Cassini's days are numbered. Image Credit: NASA/JPL-Caltech
NASA's long-lived Cassini spacecraft will begin its final descent in to Saturn's atmosphere this week.
Originally launched all the way back in 1997 and arriving in orbit around Saturn in 2004, Cassini, which initially came paired with ESA's Titan-bound Huygens lander, has been one of the biggest success stories in space exploration over the last two decades.
Brimming with an array of sophisticated instrumentation, Cassini has sent back huge amounts of information about Saturn and its moons as well as about its fascinating and enigmatic ring system.
Sadly though, as the probe approaches the end of its operational life, NASA is preparing to send it on one final, suicidal dive right in to the atmosphere of the planet it has been studying for over 13 years.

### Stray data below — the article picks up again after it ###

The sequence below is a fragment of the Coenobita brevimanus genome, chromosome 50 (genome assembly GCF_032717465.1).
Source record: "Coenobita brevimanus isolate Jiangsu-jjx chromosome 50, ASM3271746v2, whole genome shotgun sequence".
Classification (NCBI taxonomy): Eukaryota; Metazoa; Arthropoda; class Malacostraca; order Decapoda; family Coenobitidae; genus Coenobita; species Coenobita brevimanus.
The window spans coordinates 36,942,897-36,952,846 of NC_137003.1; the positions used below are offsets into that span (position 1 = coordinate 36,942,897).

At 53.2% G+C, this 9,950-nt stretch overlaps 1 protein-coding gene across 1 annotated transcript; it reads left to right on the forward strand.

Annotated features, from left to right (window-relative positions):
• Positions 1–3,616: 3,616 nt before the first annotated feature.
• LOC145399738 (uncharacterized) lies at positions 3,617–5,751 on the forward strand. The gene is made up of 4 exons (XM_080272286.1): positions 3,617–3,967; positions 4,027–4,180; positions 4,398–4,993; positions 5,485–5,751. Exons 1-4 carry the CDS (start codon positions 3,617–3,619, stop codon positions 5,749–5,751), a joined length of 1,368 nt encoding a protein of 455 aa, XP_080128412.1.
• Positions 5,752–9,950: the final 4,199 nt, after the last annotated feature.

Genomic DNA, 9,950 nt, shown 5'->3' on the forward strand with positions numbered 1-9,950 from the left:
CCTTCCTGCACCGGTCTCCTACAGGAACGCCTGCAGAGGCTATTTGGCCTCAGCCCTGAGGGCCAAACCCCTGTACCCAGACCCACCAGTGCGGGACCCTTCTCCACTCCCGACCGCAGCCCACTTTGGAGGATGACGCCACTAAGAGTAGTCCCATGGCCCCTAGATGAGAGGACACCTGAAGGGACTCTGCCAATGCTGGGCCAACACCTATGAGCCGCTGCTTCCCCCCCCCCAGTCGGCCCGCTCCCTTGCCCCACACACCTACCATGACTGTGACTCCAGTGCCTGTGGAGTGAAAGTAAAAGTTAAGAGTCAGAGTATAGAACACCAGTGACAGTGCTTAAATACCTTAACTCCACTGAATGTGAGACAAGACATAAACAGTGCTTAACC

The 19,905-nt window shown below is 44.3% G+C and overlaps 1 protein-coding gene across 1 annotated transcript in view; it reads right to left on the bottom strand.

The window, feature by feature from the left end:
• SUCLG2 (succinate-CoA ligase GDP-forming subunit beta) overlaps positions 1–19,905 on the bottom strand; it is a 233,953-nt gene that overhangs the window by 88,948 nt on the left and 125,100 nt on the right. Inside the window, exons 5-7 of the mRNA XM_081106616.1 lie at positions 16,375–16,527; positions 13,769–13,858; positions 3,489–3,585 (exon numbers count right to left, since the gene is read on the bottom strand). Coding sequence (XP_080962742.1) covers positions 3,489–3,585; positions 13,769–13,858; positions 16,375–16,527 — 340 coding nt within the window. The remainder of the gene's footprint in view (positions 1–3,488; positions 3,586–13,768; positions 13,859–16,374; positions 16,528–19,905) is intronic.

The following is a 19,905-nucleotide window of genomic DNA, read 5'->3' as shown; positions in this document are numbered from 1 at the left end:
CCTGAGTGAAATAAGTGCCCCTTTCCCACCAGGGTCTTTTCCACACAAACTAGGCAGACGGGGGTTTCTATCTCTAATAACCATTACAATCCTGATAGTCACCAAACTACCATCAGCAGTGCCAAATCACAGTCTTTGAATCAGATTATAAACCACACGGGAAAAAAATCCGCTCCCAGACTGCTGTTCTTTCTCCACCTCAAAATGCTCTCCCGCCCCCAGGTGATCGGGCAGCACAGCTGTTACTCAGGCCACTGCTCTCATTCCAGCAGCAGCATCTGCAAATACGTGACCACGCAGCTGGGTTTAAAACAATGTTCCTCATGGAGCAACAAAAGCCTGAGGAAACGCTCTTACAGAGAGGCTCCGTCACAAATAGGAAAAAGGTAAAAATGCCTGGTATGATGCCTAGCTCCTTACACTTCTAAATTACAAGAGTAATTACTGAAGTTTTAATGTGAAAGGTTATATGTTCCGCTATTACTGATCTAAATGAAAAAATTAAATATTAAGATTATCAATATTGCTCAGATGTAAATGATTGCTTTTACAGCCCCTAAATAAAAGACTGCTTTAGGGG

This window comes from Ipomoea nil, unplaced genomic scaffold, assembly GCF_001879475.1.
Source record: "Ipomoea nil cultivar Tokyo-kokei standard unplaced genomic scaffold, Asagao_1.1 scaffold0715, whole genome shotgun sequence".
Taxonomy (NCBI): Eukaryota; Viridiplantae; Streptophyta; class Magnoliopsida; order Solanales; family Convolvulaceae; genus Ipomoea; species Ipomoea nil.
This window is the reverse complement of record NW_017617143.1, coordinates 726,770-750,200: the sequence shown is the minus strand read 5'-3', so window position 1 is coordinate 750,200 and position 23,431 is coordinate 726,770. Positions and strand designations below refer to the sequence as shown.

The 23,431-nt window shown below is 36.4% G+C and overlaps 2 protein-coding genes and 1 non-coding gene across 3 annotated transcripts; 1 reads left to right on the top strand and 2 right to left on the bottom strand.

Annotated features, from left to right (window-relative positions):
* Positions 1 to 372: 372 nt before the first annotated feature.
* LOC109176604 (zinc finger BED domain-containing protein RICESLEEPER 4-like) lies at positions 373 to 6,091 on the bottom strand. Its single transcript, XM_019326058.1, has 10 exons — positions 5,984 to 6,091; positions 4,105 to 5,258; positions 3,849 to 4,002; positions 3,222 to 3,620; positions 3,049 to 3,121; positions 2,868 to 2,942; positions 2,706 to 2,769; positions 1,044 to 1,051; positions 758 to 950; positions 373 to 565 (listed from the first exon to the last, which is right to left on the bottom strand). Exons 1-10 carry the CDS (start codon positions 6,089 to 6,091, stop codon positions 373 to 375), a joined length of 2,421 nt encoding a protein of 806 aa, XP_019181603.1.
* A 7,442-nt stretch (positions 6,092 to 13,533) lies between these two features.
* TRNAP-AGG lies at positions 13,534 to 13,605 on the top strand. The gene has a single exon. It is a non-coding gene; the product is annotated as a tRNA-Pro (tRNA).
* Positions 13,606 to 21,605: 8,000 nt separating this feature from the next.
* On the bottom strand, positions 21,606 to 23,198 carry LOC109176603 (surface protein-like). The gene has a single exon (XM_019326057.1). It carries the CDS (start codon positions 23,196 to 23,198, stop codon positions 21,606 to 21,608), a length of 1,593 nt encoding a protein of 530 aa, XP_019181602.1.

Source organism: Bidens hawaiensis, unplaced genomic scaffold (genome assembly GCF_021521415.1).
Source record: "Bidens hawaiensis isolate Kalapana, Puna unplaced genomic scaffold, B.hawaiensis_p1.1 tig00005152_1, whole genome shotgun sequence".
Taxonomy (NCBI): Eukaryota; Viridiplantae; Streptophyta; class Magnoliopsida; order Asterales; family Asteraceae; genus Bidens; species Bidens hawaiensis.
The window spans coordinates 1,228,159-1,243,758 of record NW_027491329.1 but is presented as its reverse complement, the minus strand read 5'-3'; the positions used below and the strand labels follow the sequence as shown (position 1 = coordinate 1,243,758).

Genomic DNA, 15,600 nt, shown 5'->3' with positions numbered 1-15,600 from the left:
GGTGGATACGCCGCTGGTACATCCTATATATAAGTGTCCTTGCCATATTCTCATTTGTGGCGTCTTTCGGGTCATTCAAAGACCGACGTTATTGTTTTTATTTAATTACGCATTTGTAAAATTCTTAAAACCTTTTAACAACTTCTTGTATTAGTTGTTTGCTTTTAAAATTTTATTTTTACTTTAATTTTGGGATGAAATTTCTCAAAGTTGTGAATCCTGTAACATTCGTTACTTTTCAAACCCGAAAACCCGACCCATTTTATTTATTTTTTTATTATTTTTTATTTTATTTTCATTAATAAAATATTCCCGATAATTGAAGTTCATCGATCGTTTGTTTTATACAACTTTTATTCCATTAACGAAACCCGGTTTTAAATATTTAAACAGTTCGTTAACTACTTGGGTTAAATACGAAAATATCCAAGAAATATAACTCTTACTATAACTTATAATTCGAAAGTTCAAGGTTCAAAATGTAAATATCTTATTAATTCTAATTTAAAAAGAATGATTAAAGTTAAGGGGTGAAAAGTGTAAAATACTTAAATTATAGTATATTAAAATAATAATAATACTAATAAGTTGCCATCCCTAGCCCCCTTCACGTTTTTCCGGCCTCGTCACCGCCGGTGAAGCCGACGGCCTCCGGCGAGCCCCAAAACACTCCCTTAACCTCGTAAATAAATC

Today it will be making one last course correction that will see it skimming closer than ever before to Saturn's moon Titan before heading in to the gas giant itself on Friday morning.
"That final flyby of Titan will put Cassini on an impacting trajectory and there is absolutely no coming out of it," said Cassini programme manager Earl Maize.
"We're going to go so deep into the atmosphere the spacecraft doesn't have a chance of coming out."
Cassini will continue to take photographs and return data until the early hours of Friday morning when it will break up in the gas giant's atmosphere and all contact with it will be lost.
"The Cassini mission has taught us so very much, and to me personally I find great comfort from the fact that Cassini will continue teaching us right up to the very last seconds," said scientist Curt Niebur.
Source: BBC News | Comments (36)